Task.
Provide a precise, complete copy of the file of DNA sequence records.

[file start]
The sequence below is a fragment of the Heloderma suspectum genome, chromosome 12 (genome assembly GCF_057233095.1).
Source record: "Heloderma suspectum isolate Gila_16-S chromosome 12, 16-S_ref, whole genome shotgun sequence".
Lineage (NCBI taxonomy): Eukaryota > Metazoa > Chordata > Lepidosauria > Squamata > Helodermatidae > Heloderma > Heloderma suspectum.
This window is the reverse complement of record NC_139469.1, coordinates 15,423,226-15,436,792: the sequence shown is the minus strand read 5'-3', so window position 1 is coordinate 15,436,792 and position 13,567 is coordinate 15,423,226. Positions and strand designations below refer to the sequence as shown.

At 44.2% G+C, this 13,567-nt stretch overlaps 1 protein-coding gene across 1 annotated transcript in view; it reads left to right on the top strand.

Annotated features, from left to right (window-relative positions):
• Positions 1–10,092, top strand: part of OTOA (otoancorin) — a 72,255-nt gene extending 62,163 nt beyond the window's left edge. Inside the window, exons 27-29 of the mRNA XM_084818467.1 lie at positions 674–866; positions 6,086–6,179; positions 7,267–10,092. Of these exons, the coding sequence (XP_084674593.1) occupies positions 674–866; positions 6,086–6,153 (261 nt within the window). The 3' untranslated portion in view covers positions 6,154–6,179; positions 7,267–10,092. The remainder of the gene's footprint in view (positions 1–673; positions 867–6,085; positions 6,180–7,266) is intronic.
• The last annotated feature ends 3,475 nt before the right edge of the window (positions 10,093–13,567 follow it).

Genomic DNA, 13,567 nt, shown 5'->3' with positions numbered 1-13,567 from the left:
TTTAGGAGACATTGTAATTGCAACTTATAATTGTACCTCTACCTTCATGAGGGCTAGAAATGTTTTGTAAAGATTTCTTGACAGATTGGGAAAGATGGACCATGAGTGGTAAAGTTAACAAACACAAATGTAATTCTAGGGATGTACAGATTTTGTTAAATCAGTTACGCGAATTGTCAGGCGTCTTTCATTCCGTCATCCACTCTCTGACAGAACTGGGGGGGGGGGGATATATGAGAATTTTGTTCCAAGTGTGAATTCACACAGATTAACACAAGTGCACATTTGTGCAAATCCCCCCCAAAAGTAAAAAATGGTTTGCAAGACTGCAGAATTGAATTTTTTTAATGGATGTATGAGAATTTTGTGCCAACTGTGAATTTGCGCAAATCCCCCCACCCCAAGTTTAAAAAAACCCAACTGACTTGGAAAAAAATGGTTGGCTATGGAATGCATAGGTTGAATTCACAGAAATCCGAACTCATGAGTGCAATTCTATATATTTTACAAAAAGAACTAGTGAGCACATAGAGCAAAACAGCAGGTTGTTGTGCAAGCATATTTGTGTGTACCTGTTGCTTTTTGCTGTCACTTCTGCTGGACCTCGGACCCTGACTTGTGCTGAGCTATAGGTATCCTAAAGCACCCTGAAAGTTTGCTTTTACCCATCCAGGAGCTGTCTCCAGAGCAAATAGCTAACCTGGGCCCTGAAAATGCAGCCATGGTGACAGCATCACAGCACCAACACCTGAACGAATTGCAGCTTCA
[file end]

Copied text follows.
The sequence below is a fragment of the Heloderma suspectum genome, chromosome 12 (genome assembly GCF_057233095.1).
Source record: "Heloderma suspectum isolate Gila_16-S chromosome 12, 16-S_ref, whole genome shotgun sequence".
Lineage (NCBI taxonomy): Eukaryota > Metazoa > Chordata > Lepidosauria > Squamata > Helodermatidae > Heloderma > Heloderma suspectum.
This window is the reverse complement of record NC_139469.1, coordinates 15,423,226-15,436,792: the sequence shown is the minus strand read 5'-3', so window position 1 is coordinate 15,436,792 and position 13,567 is coordinate 15,423,226. Positions and strand designations below refer to the sequence as shown.

At 44.2% G+C, this 13,567-nt stretch overlaps 1 protein-coding gene across 1 annotated transcript in view; it reads left to right on the top strand.

Annotated features, from left to right (window-relative positions):
• Positions 1–10,092, top strand: part of OTOA (otoancorin) — a 72,255-nt gene extending 62,163 nt beyond the window's left edge. Inside the window, exons 27-29 of the mRNA XM_084818467.1 lie at positions 674–866; positions 6,086–6,179; positions 7,267–10,092. Of these exons, the coding sequence (XP_084674593.1) occupies positions 674–866; positions 6,086–6,153 (261 nt within the window). The 3' untranslated portion in view covers positions 6,154–6,179; positions 7,267–10,092. The remainder of the gene's footprint in view (positions 1–673; positions 867–6,085; positions 6,180–7,266) is intronic.
• The last annotated feature ends 3,475 nt before the right edge of the window (positions 10,093–13,567 follow it).

Genomic DNA, 13,567 nt, shown 5'->3' with positions numbered 1-13,567 from the left:
TTTAGGAGACATTGTAATTGCAACTTATAATTGTACCTCTACCTTCATGAGGGCTAGAAATGTTTTGTAAAGATTTCTTGACAGATTGGGAAAGATGGACCATGAGTGGTAAAGTTAACAAACACAAATGTAATTCTAGGGATGTACAGATTTTGTTAAATCAGTTACGCGAATTGTCAGGCGTCTTTCATTCCGTCATCCACTCTCTGACAGAACTGGGGGGGGGGGGATATATGAGAATTTTGTTCCAAGTGTGAATTCACACAGATTAACACAAGTGCACATTTGTGCAAATCCCCCCCAAAAGTAAAAAATGGTTTGCAAGACTGCAGAATTGAATTTTTTTAATGGATGTATGAGAATTTTGTGCCAACTGTGAATTTGCGCAAATCCCCCCACCCCAAGTTTAAAAAAACCCAACTGACTTGGAAAAAAATGGTTGGCTATGGAATGCATAGGTTGAATTCACAGAAATCCGAACTCATGAGTGCAATTCTATATATTTTACAAAAAGAACTAGTGAGCACATAGAGCAAAACAGCAGGTTGTTGTGCAAGCATATTTGTGTGTACCTGTTGCTTTTTGCTGTCACTTCTGCTGGACCTCGGACCCTGACTTGTGCTGAGCTATAGGTATCCTAAAGCACCCTGAAAGTTTGCTTTTACCCATCCAGGAGCTGTCTCCAGAGCAAATAGCTAACCTGGGCCCTGAAAATGCAGCCATGGTGACAGCATCACAGCACCAACACCTGAACGAATTGCAGCTTCA